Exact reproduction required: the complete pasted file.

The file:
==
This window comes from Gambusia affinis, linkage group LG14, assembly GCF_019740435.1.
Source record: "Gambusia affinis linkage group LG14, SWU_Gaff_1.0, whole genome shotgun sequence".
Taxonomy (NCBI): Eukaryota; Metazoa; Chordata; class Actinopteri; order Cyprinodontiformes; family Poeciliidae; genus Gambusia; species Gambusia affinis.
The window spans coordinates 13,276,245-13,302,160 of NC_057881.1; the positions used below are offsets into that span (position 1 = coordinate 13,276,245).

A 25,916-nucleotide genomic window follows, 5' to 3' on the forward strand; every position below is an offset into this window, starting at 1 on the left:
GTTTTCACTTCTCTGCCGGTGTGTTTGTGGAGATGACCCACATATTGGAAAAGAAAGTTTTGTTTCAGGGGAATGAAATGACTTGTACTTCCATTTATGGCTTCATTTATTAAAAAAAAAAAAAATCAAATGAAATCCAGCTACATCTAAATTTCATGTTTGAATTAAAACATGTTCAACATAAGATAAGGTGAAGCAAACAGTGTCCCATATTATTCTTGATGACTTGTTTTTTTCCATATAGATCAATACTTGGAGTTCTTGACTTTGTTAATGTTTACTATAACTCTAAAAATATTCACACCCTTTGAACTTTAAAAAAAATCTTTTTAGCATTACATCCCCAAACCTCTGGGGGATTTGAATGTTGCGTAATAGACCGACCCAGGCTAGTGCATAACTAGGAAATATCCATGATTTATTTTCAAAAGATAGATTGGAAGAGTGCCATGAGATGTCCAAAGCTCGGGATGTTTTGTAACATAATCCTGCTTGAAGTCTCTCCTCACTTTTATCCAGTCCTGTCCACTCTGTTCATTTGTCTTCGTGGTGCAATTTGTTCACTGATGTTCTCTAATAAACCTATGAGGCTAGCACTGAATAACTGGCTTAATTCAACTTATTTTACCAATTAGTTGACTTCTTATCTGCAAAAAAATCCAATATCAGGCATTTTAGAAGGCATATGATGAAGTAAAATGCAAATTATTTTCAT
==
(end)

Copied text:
This window comes from Gambusia affinis, linkage group LG14, assembly GCF_019740435.1.
Source record: "Gambusia affinis linkage group LG14, SWU_Gaff_1.0, whole genome shotgun sequence".
Taxonomy (NCBI): Eukaryota; Metazoa; Chordata; class Actinopteri; order Cyprinodontiformes; family Poeciliidae; genus Gambusia; species Gambusia affinis.
The window spans coordinates 13,276,245-13,302,160 of NC_057881.1; the positions used below are offsets into that span (position 1 = coordinate 13,276,245).

A 25,916-nucleotide genomic window follows, 5' to 3' on the forward strand; every position below is an offset into this window, starting at 1 on the left:
GTTTTCACTTCTCTGCCGGTGTGTTTGTGGAGATGACCCACATATTGGAAAAGAAAGTTTTGTTTCAGGGGAATGAAATGACTTGTACTTCCATTTATGGCTTCATTTATTAAAAAAAAAAAAAATCAAATGAAATCCAGCTACATCTAAATTTCATGTTTGAATTAAAACATGTTCAACATAAGATAAGGTGAAGCAAACAGTGTCCCATATTATTCTTGATGACTTGTTTTTTTCCATATAGATCAATACTTGGAGTTCTTGACTTTGTTAATGTTTACTATAACTCTAAAAATATTCACACCCTTTGAACTTTAAAAAAAATCTTTTTAGCATTACATCCCCAAACCTCTGGGGGATTTGAATGTTGCGTAATAGACCGACCCAGGCTAGTGCATAACTAGGAAATATCCATGATTTATTTTCAAAAGATAGATTGGAAGAGTGCCATGAGATGTCCAAAGCTCGGGATGTTTTGTAACATAATCCTGCTTGAAGTCTCTCCTCACTTTTATCCAGTCCTGTCCACTCTGTTCATTTGTCTTCGTGGTGCAATTTGTTCACTGATGTTCTCTAATAAACCTATGAGGCTAGCACTGAATAACTGGCTTAATTCAACTTATTTTACCAATTAGTTGACTTCTTATCTGCAAAAAAATCCAATATCAGGCATTTTAGAAGGCATATGATGAAGTAAAATGCAAATTATTTTCAT